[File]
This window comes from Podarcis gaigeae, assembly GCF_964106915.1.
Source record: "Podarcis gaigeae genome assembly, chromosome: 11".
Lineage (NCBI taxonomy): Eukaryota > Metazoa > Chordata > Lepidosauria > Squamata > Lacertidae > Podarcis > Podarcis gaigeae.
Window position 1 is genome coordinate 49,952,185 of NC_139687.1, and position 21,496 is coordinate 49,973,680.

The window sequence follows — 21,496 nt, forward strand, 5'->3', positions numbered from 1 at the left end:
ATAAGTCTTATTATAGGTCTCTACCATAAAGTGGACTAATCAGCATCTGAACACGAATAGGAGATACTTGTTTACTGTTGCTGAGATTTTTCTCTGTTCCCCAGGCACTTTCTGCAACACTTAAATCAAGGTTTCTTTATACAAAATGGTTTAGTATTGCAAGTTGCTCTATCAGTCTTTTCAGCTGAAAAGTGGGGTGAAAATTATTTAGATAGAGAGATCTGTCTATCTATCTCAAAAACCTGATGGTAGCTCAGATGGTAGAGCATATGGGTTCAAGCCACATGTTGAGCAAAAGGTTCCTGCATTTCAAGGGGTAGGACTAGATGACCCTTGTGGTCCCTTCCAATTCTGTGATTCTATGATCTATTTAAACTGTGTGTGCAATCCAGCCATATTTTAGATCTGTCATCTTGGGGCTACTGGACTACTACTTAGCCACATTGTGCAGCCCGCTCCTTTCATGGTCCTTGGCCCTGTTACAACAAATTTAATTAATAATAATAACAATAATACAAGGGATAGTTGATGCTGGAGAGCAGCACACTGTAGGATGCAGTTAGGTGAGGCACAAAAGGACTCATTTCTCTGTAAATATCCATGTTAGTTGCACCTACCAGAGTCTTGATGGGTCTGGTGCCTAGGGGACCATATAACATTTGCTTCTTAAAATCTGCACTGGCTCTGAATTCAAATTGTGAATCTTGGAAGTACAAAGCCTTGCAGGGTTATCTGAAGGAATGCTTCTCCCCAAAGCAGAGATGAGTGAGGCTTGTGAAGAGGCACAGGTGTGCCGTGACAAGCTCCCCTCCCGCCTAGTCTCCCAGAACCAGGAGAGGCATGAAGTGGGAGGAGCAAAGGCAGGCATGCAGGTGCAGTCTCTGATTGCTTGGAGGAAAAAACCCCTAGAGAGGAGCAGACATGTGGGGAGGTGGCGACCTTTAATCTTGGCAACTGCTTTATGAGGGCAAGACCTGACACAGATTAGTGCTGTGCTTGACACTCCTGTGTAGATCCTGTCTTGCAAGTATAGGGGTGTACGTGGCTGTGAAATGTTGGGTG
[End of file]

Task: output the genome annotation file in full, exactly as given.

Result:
This window comes from Podarcis gaigeae, assembly GCF_964106915.1.
Source record: "Podarcis gaigeae genome assembly, chromosome: 11".
Lineage (NCBI taxonomy): Eukaryota > Metazoa > Chordata > Lepidosauria > Squamata > Lacertidae > Podarcis > Podarcis gaigeae.
Window position 1 is genome coordinate 49,952,185 of NC_139687.1, and position 21,496 is coordinate 49,973,680.

The window sequence follows — 21,496 nt, forward strand, 5'->3', positions numbered from 1 at the left end:
ATAAGTCTTATTATAGGTCTCTACCATAAAGTGGACTAATCAGCATCTGAACACGAATAGGAGATACTTGTTTACTGTTGCTGAGATTTTTCTCTGTTCCCCAGGCACTTTCTGCAACACTTAAATCAAGGTTTCTTTATACAAAATGGTTTAGTATTGCAAGTTGCTCTATCAGTCTTTTCAGCTGAAAAGTGGGGTGAAAATTATTTAGATAGAGAGATCTGTCTATCTATCTCAAAAACCTGATGGTAGCTCAGATGGTAGAGCATATGGGTTCAAGCCACATGTTGAGCAAAAGGTTCCTGCATTTCAAGGGGTAGGACTAGATGACCCTTGTGGTCCCTTCCAATTCTGTGATTCTATGATCTATTTAAACTGTGTGTGCAATCCAGCCATATTTTAGATCTGTCATCTTGGGGCTACTGGACTACTACTTAGCCACATTGTGCAGCCCGCTCCTTTCATGGTCCTTGGCCCTGTTACAACAAATTTAATTAATAATAATAACAATAATACAAGGGATAGTTGATGCTGGAGAGCAGCACACTGTAGGATGCAGTTAGGTGAGGCACAAAAGGACTCATTTCTCTGTAAATATCCATGTTAGTTGCACCTACCAGAGTCTTGATGGGTCTGGTGCCTAGGGGACCATATAACATTTGCTTCTTAAAATCTGCACTGGCTCTGAATTCAAATTGTGAATCTTGGAAGTACAAAGCCTTGCAGGGTTATCTGAAGGAATGCTTCTCCCCAAAGCAGAGATGAGTGAGGCTTGTGAAGAGGCACAGGTGTGCCGTGACAAGCTCCCCTCCCGCCTAGTCTCCCAGAACCAGGAGAGGCATGAAGTGGGAGGAGCAAAGGCAGGCATGCAGGTGCAGTCTCTGATTGCTTGGAGGAAAAAACCCCTAGAGAGGAGCAGACATGTGGGGAGGTGGCGACCTTTAATCTTGGCAACTGCTTTATGAGGGCAAGACCTGACACAGATTAGTGCTGTGCTTGACACTCCTGTGTAGATCCTGTCTTGCAAGTATAGGGGTGTACGTGGCTGTGAAATGTTGGGTG